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Feng Shui burial ground sparks uproar

As obsessed as Walt Whitman was with death and nature, one can only imagine what the Good Gray Poet would make of the situation at Harleigh Cemetery. The Camden cemetery, caretaker of Whitman's remains, recently cleared trees and scrub from hundreds of feet of bluff and shoreline along a bend in the Cooper River, leaving it denuded and unsightly.

An environmentalist who cares for the Cooper was concerned about the loss of trees and the prospects of dirt running freely into the river and reported the clearing to the state. The Department of Environmental Protection is investigating whether environmental rules were broken. But, like most things, the situation is much more complex than it appears. Chris Mojica, the cemetery's manager, says the bluff was cleared to create grave sites for a Chinese burial ritual that calls for meticulous placement in harmony with nature.

Making things even murkier, Mojica maintains environmental laws requiring permits to clear vegetation along waterways don't apply because the river below the bluff is not really part of the river, or at least wasn't at one time. He maintains this part of the Cooper was once part of a lake that was on cemetery property, but it flooded and became part of the river when a nearby levee broke in 1971. "It's our land," Mojica said. "We're not trying to do anything wrong here. It's a religious and cultural custom, and we're trying to provide the land."

The cemetery sold the bluff to what Mojica described as a group practicing feng shui burials. The Yin House of feng shui holds that if a person is buried in the correct orientation and at the right time of day, future generations will prosper. If not, the family will suffer. The cemetery was making plans for some 100 graves along the bluff.One can imagine Whitman being torn between leaving the bluff alone and respecting the wishes of those who want to be buried in it.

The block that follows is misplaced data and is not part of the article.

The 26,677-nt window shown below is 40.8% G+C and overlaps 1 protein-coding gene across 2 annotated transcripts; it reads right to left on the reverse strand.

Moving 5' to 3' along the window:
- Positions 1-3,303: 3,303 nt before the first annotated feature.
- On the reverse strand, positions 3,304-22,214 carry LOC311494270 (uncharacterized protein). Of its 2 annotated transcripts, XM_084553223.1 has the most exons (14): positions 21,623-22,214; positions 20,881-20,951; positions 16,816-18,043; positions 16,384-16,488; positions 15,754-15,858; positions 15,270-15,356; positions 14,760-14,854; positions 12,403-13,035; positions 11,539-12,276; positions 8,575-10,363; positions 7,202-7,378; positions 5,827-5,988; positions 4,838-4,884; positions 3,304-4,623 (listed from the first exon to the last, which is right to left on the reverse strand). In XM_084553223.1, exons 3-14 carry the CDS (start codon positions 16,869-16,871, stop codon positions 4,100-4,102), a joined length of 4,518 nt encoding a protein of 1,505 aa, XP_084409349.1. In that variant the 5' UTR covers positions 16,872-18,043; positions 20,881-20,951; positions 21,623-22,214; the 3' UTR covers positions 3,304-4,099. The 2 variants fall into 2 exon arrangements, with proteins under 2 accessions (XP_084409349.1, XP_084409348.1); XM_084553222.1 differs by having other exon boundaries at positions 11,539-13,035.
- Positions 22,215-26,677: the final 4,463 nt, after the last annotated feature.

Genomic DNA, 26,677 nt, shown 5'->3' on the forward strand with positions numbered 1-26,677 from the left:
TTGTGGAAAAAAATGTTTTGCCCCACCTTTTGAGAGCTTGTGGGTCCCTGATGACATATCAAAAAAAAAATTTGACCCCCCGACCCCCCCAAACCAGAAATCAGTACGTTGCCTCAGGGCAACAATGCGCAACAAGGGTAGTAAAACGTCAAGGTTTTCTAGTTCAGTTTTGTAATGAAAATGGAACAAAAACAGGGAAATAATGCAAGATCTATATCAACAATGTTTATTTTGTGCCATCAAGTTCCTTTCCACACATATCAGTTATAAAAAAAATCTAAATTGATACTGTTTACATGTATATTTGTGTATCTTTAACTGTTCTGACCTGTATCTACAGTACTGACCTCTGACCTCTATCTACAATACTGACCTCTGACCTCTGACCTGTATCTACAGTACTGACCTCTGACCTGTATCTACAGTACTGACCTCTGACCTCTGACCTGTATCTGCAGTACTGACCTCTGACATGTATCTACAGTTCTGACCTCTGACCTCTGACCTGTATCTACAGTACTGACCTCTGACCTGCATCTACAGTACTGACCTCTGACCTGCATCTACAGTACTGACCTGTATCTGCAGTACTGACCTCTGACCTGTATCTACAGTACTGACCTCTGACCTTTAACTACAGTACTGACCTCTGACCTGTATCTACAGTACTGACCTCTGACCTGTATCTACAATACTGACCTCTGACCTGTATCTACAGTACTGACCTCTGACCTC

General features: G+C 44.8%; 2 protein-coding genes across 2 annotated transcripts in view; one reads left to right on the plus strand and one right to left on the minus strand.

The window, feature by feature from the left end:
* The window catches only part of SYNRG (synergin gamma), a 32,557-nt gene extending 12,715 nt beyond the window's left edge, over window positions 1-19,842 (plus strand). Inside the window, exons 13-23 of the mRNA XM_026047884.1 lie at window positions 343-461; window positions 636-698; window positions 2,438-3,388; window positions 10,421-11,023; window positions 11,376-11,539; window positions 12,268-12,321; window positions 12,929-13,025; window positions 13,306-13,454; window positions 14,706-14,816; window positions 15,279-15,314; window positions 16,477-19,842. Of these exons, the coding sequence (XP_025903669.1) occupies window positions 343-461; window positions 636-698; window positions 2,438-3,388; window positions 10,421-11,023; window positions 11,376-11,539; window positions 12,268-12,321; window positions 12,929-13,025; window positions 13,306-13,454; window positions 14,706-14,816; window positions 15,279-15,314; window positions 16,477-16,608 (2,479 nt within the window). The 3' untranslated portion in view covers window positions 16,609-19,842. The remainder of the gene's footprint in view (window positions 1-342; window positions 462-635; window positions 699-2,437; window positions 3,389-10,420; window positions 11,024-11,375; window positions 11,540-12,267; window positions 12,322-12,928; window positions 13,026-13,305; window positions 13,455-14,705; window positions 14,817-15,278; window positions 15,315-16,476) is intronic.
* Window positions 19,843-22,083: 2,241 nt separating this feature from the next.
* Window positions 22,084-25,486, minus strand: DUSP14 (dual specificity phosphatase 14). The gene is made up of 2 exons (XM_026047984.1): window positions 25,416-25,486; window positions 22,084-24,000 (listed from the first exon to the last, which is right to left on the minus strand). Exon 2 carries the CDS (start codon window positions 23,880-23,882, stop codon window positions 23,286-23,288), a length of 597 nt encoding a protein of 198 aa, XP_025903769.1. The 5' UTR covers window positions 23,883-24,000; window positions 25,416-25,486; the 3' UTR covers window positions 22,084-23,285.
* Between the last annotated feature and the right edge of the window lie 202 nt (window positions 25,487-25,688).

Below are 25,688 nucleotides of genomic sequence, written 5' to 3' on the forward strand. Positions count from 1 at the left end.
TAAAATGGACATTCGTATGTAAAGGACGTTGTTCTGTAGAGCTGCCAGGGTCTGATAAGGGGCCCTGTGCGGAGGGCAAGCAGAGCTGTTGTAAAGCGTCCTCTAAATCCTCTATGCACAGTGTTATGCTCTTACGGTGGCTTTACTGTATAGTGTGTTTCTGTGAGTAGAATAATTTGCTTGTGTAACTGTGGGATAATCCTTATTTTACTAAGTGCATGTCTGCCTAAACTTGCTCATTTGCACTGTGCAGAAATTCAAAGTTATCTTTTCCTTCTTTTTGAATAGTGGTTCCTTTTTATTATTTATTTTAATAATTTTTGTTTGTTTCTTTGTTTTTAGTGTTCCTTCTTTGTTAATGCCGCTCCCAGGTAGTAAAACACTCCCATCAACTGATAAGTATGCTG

If nothing else, Whitman praised nature and mankind's role in nature. He also embraced death. Whitman's tomb is embedded within a little knoll not far from the bluff. Tall trees, possibly going back to the time of Whitman's own death in 1892, grow above its ceiling. Next to the crypt he designed, a marker takes lines from his famous Leaves of Grass: "I bequeath myself to the dirt to grow from the grass I love. If you want me again look for me under your boot soles." That's something you could literally do, simply by climbing up the knoll.

Yin House is elemental, taking into account relationships of burial sites to mountains and water. South Jersey doesn't have much to offer in the way of even small hills, but the bluff, about 25 feet at its highest point and squarely facing Cooper River Park, seems to fit the criteria, Mojica said. Fred Stine, a Haddon Township resident who works with the Delaware Riverkeeper Network, has a much different take. Stine argues kayakers and canoers are coming back to the Cooper and need a place to commune with wildlife -- osprey, herons, even bald eagles.

"Nature has shown a lot of resilience down there," he said.

It breaks Stine's heart to think that, instead of providing tall trees with perches for eagles -- perhaps even perches from which to launch a dalliance that Whitman would celebrate in verse -- the bluff is barren. "There aren't many wooded areas left in western Camden County," Stine said. "We have to protect every square inch that's left."

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